My name is Tuong Bui.

In my Vietnamese-American neighborhood of City Heights, we deeply feel the impacts of climate change. We struggle with poor air quality and limited transportation options. For so long, I didn’t realize that I could do something about it. 

Tuong EHC

My community needed leaders, so I became one.

When I graduated EHC’s SALTA leadership training in 2014, I felt empowered to use my voice to change my community for the better. I wanted to protect trees, improve air quality and teach people to save energy in City Heights and beyond. These issues felt massive, but I now have the tools to combat them.

Tuong EHC 2

With a donation today, you can help me build grassroots leadership in City Heights.

Your donation to EHC will open the eyes of community members like me, who don’t realize they have the power to make a difference. Please donate today.

Meet Leticia Ayala, Maria Moya and Tuong Bui. As they experienced environmental injustices firsthand, they turned to EHC's SALTA leadership program where their voices were lifted.

Your continued support helps us build future leaders within our communities of color and ensure the visions of our neighborhoods become a reality. Please donate today.

EHC Empowers Community Leaders

Our communities become #healthyhoods when we unlock our most powerful tool – our voices.

Our leadership training program, SALTA (Salud Ambiental, Líderes Tomando Acción - Environmental Health, Leaders Taking Action) does just that, and it has turned hundreds of community members into environmental justice leaders. Last year, SALTA became accessible online for community members to enhance their skills to become the powerful leaders they were meant to be.


Here are a few reasons why we’re celebrating.

1. Local leadership is at the heart of social and environmental justice.

Community victories come to fruition when local leaders speak up and encourage neighbors to do the same. Last year, after strong demand, we developed this free, online and bilingual curriculum for community members anywhere in the world to turn their skills, passion and vision into action, power and change.

2. We’re sharing our most effective leadership tools with you.

After decades of fine-tuning SALTA with in-person trainings, we’re sharing what we’ve learned to help you use your voice for change. Our training is field-tested and proven, featuring best practices and case studies from real people working to make our neighborhoods healthier. Available for download in English and Spanish, this curriculum builds lasting power in our communities.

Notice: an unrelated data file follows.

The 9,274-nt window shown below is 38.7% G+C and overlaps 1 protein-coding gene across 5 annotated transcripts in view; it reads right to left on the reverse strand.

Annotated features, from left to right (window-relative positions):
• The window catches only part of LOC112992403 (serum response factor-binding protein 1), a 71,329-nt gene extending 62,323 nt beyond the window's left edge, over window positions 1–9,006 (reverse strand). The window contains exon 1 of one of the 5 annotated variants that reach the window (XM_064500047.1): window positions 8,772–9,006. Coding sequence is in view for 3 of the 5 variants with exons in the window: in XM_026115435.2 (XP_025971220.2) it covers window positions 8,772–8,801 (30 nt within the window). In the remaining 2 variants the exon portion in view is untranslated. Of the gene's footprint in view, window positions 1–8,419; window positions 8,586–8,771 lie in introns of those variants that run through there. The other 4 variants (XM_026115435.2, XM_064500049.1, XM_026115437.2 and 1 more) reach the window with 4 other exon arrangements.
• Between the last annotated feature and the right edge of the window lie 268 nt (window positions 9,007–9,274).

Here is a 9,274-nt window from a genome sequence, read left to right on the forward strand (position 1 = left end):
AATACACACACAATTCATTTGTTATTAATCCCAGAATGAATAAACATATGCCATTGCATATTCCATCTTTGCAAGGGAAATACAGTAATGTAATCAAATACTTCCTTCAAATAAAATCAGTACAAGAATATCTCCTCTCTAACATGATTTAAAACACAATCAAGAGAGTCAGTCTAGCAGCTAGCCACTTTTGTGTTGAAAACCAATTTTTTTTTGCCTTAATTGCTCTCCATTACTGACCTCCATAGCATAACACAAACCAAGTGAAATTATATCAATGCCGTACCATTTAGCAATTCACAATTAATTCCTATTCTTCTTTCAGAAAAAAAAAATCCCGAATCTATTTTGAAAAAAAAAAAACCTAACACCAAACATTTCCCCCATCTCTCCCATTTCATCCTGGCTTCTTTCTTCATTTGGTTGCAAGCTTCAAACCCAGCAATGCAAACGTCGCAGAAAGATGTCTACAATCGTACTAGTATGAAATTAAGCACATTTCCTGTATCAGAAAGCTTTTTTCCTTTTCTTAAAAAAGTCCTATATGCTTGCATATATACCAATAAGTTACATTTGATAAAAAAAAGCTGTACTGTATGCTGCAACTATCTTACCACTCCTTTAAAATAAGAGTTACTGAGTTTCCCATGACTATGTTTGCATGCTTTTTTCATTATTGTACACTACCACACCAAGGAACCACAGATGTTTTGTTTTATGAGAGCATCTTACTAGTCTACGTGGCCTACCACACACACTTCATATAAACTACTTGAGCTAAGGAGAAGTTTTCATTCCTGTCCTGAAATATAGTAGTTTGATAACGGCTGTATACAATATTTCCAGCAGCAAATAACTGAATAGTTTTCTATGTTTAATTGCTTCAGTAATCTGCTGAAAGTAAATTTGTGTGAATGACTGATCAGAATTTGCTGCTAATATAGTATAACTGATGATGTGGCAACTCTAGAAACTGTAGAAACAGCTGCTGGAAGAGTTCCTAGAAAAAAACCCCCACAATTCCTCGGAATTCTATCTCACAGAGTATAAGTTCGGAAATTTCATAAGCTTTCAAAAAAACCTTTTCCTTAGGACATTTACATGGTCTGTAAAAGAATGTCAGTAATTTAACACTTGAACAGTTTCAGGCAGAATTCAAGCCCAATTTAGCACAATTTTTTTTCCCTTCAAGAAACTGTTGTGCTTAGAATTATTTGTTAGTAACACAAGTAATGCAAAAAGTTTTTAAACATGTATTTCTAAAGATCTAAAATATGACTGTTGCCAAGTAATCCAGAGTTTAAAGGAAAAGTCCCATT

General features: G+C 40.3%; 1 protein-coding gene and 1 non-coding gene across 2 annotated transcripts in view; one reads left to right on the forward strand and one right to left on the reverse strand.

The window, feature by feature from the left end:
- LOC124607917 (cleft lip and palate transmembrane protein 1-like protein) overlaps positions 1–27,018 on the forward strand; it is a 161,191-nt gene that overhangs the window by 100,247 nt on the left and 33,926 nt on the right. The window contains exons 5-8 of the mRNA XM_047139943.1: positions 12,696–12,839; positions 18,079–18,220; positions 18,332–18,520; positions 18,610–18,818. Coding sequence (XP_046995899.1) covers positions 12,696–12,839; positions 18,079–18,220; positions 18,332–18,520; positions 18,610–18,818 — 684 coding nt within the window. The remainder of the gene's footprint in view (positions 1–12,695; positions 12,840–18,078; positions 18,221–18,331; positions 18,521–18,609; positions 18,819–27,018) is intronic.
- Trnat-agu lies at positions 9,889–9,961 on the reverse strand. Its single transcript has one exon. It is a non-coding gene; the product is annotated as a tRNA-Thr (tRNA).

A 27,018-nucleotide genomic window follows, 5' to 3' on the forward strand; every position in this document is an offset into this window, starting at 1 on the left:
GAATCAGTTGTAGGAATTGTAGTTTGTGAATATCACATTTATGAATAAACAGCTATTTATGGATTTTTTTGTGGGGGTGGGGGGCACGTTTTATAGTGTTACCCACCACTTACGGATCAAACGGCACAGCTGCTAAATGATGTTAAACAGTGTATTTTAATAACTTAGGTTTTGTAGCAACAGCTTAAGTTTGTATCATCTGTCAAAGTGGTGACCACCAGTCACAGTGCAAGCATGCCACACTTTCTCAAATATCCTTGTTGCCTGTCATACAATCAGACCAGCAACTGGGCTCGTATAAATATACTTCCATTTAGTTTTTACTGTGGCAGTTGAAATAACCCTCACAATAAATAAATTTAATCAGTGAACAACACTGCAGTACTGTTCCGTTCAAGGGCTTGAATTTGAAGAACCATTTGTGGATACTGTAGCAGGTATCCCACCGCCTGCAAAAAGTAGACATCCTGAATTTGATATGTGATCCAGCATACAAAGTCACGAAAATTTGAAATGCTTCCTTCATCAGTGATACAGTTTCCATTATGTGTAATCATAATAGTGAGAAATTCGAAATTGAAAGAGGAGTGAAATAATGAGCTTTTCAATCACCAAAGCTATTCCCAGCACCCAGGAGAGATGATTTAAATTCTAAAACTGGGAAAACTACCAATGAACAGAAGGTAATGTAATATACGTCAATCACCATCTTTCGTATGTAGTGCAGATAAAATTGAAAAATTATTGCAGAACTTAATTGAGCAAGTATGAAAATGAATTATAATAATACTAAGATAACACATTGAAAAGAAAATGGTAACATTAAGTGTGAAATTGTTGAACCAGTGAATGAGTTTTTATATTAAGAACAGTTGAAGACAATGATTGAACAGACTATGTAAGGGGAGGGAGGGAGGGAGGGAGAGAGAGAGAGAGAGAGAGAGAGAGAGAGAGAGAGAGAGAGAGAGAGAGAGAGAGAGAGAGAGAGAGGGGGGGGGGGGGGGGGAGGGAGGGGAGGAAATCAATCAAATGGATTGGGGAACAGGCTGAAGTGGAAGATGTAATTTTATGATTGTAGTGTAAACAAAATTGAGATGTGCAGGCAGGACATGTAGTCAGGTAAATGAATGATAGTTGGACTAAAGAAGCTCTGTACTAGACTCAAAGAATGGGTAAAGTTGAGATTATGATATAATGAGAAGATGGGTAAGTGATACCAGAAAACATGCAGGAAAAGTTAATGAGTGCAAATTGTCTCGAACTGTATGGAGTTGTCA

3. Our leaders make a difference.

Over the past year, 308 people from around the world downloaded SALTA and learned to be leaders and advocates for safe and healthy communities. Today, we celebrate being one year and 308 people closer to our goal of creating #healthyhoods for all people.

Click here to register and bring SALTA to your community.

Recently, more than 40 people graduated from our Leadership SALTA at our office in Tijuana. Half of them are female community members, mothers, who are pushing environmental issue forward; the group also included activists, journalists, and community members from throughout Tijuana committed to systematically pursuing sustainable development for the city.

Border SALTA 1

We are pleased to have been able to host this SALTA training in the Chilpancingo community, since we had not been able to do so since 2007. We are beyond happy to have been able to do this, because it connects us, it keeps us linked to the community and allies, and it makes us stronger and deepens and widens our roots.

Border SALTA

We now have the opportunity to grow and continue meeting to keep working for environmental justice in the communities that need it most.

Ruth 1

“Ruth Heifetz is really the mother of Environmental Health Coalition. Without Ruth, there would not have been an Environmental Health Coalition. When I think about it, Ruth really changed my life.” – Diane Takvorian

Ruth Heifetz is a co-founder of Environmental Health Coalition and has been a member of the board of directors for 35 years. She is an educator, a doctor and an endless supporter of environmental justice and public health.

We asked her perspective on the organizations transition over 35 years of fighting for environmental justice in the region. Here is a bit of history from Ruth.